Asked what sets Habonim apart, Schwartz says: “Our campsite is really incredible and unique with massive grounds spanning the breathtaking Onrus beach, accessible throughout the camp.

“There are great facilities on the campsite and it’s just a beautiful environment to have a camp in.”

Offering varying activities from sports events to arts and crafts to singing around campfires, Habonim also offers different learning experiences with madrichim and fascinating guest speakers. The camp also has a revamped kitchen with a chef from Israel.

“Because we’re not geared towards one stream of Judaism, on Shabbat we offer different services,” says Schwartz. “Kids can go to an Orthodox service, or a Reform or Egalitarian service.

“They can also experience Shabbat through studying different Jewish texts. We offer a holistic, wide experience for every different Jewish kid who wants to come, from the religious to the secular. There’s really something to connect to for everyone, which definitely sets us apart.”

Jacobson says:  “If Netzer had competition, it would be Habonim, as they have branched out more in the last few years to include more Progressive Jews, which is great. But we still have our core base of chanis.”

“We have an open door policy, so anyone is welcome, from Orthodox Jews, to non-Jews who have an interest in Progressive Judaism.”

While Bnei is known as a religious camp, Skudicky says everyone, regardless of their observance levels, is made to feel comfortable. “We don’t force anything on anyone – we just want kids to grow and attain the self-confidence they need to find a sense of purpose.”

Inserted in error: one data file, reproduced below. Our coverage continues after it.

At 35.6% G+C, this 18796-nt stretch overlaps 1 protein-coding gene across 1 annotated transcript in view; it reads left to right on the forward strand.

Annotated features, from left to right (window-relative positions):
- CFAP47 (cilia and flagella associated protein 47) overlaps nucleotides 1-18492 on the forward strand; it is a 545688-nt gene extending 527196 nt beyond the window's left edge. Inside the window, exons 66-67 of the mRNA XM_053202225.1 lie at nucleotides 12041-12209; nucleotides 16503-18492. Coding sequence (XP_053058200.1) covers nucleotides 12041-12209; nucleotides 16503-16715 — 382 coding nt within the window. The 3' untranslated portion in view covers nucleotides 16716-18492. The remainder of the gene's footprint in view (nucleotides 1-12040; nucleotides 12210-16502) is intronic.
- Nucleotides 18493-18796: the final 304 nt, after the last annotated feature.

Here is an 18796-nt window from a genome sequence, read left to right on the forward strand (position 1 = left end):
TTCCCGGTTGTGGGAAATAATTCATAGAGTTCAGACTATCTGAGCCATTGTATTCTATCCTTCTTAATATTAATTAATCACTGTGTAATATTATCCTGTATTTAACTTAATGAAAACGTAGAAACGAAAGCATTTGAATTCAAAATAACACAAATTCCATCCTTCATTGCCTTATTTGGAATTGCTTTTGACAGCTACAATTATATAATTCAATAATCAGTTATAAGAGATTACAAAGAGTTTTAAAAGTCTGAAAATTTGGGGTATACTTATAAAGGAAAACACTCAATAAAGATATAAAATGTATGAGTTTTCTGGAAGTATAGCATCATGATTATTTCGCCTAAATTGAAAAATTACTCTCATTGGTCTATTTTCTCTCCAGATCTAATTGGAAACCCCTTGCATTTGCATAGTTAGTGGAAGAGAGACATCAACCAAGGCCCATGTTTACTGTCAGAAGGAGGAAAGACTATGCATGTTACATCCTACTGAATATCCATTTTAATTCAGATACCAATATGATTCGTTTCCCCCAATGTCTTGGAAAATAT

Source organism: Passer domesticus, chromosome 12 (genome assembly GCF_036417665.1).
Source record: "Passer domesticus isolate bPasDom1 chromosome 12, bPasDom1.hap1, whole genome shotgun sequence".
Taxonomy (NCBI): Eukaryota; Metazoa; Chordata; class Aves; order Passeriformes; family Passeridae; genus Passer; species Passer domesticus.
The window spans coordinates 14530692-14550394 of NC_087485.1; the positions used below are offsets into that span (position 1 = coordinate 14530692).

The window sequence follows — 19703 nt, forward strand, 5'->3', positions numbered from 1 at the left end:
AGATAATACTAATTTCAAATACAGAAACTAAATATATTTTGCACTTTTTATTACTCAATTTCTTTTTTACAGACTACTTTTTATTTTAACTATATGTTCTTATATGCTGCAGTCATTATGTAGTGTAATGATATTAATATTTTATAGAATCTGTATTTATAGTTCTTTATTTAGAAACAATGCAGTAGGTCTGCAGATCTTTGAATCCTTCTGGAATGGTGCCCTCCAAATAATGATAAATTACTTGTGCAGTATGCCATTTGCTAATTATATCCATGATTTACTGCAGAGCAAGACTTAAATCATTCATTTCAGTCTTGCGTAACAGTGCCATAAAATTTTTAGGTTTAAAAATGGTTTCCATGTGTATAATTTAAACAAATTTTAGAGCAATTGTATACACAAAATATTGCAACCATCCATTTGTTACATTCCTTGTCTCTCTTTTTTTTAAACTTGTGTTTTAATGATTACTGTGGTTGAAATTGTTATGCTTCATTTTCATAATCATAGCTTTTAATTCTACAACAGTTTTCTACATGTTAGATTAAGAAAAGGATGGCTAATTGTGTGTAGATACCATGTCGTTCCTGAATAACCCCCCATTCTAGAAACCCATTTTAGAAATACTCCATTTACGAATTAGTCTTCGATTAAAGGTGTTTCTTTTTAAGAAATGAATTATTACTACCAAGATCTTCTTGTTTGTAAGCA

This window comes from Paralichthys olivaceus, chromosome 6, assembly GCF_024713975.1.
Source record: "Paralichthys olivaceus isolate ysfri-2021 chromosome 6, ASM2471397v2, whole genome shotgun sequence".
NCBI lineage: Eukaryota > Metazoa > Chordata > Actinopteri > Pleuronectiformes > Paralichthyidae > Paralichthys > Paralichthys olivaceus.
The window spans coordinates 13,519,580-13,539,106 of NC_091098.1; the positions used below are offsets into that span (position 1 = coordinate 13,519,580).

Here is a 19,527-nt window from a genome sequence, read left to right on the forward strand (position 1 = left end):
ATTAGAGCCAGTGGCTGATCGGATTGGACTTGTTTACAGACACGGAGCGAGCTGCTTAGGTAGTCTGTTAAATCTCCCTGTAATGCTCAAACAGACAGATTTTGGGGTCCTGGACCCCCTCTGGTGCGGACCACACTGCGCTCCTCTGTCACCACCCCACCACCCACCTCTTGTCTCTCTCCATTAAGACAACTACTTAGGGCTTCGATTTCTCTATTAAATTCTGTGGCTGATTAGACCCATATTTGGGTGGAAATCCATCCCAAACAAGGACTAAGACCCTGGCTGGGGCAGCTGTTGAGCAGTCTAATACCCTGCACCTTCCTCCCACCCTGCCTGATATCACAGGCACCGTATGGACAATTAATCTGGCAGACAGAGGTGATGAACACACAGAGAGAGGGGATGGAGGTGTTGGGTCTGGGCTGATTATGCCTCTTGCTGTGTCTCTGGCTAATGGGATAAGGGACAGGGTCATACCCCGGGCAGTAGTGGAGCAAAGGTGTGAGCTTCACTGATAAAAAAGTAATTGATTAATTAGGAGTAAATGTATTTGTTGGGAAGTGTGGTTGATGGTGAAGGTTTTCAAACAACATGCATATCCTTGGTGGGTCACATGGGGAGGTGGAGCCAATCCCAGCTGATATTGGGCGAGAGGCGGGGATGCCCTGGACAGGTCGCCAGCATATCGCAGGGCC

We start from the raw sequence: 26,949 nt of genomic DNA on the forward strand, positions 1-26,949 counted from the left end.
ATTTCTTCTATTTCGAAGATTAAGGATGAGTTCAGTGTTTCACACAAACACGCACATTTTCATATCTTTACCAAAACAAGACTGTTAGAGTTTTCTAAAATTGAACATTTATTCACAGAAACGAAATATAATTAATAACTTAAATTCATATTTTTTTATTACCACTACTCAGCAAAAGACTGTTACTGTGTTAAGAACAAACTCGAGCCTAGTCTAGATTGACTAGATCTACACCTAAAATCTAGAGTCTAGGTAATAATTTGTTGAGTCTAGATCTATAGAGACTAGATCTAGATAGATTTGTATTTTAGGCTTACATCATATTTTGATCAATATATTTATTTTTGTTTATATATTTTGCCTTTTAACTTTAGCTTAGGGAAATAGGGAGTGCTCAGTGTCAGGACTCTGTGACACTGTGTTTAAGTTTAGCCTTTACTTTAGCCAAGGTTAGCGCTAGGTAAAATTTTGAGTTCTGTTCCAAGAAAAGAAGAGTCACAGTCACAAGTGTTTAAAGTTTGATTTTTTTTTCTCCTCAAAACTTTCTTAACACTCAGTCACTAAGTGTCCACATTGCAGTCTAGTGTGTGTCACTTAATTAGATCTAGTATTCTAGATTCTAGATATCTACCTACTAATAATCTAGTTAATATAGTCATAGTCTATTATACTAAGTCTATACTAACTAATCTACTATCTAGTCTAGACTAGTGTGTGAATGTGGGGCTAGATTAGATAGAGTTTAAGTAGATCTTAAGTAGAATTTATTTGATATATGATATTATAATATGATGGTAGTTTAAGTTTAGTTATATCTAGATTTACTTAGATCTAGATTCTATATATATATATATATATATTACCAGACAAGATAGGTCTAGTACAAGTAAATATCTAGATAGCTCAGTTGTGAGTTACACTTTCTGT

Says Skudicky: “Bnei offers the best of everything. We have an unreal campsite with amazing facilities, including two putt-putt courses, a new obstacle course and revamped bathrooms. There’s a massive variety of activities including arts and crafts, sports, educational programmes, a beis midrash with tons of learning content. We have shiurim, a beach close by and incredible ruach and a community vibe.

“We’ve upped the game in terms of meals from Nando’s to schwarmas to burgers as well as a variety of chefs with one for kids who are lactose intolerant. There’s a brand-new barista service on camp in our tuckshop as well.”

Bnei are constantly innovating when it comes to marketing the movement and machaneh says Skudicky. “We do school visits and launches even offering photo booths and party buses –  we always look at things we can do better or differently. We publish a Rosh Hashanah magazine and we’re very active on social media.”

Netzer targets chanichim through the Progressive shuls. They are sometimes involved in the services, so people get to know them. They also interact with the shul’s databases to encourage parents to send their kids to the camp. 

At camp, they do a lot of educational activities around the five pillars that underpin their movement and they offer sport and cultural activities as well a fabulous scenic tiyul.

All three movements believe the future of youth movements in South Africa is bright.